one more reason to vote against Perry next time: webcams as border patrol

Texas Governor Rick Perry has come up with what is now the second weirdest immigration proposal I’ve heard so far: using webcams to police the border.

Eyes of Texas to be on border
Impatient with feds, Perry says state will install Web cameras public can view

— reported by the Houston Chronicle

Irked by what he called federal “inaction” on border security, Gov. Rick Perry unveiled state plans to install hundreds of video surveillance cameras along the Rio Grande to allow anyone with Internet access to witness and report suspicious activity as it occurs.

“I look at this as no different than the neighborhood watches that we’ve had in our communities for years and years,” the governor said Thursday.
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In making the announcement, Perry sought to distance himself from President Bush on the immigration controversy and align himself instead with delegates to the Texas Republican Convention, which begins today amid anger about the president’s handling of the issue.

[snip]

Perry said he’ll tap $5 million from his office’s funds to establish the “Virtual Border Watch Program” throughout the state’s 1,200-mile frontage on the Rio Grande.

[snip]

The video will be available on the Web in real time and cameras will have night vision capability. People who witness suspicious actions, including crossings, will be able to call a toll-free number to report it to the authorities.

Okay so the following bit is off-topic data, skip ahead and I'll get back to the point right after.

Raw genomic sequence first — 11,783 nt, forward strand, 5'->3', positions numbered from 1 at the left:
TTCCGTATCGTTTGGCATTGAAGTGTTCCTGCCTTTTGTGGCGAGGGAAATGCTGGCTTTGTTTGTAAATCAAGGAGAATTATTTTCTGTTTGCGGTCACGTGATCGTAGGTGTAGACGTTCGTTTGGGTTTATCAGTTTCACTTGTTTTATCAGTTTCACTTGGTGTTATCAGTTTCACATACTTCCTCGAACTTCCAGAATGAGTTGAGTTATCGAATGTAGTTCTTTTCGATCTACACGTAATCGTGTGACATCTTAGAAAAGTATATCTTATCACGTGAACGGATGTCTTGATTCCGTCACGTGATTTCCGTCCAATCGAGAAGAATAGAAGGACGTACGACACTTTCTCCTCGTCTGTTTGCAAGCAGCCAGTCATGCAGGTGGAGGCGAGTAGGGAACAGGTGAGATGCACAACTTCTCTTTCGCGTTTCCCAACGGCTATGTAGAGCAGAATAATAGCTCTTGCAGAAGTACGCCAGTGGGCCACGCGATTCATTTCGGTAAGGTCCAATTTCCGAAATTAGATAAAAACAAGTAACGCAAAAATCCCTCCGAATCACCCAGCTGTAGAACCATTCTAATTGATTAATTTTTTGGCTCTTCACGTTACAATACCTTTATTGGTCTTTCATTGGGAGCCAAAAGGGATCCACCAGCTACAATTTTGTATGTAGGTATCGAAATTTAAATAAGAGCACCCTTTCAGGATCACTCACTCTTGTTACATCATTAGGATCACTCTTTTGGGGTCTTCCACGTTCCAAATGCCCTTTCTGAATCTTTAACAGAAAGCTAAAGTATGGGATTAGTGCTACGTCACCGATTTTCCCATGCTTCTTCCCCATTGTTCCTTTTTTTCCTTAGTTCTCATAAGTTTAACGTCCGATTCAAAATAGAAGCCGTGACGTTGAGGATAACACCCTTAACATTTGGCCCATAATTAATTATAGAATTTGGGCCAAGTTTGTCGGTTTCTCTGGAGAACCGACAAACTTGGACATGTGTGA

[snip]

The move comes as the Pentagon prepares to deploy about 6,000 National Guard troops to bolster U.S. Border Patrol operations. But Perry said he was disappointed that homeland defense funding for Texas recently was cut 31 percent despite intelligence that “al-Qaida views the southern border as a prime point of entry” into the U.S.

[snip]

The camera plan could work well in his county, which includes Laredo, Flores said. Most of the land fronting the Rio Grande is in private hands, “so it’s difficult to come in and say, ‘We’re going to build a wall on your property.’ Ranchers depend on the water for their cattle or irrigation. It’s more complicated than what people think — or what the bureaucrats in Washington think,” he said.

Author: Paloma Cruz

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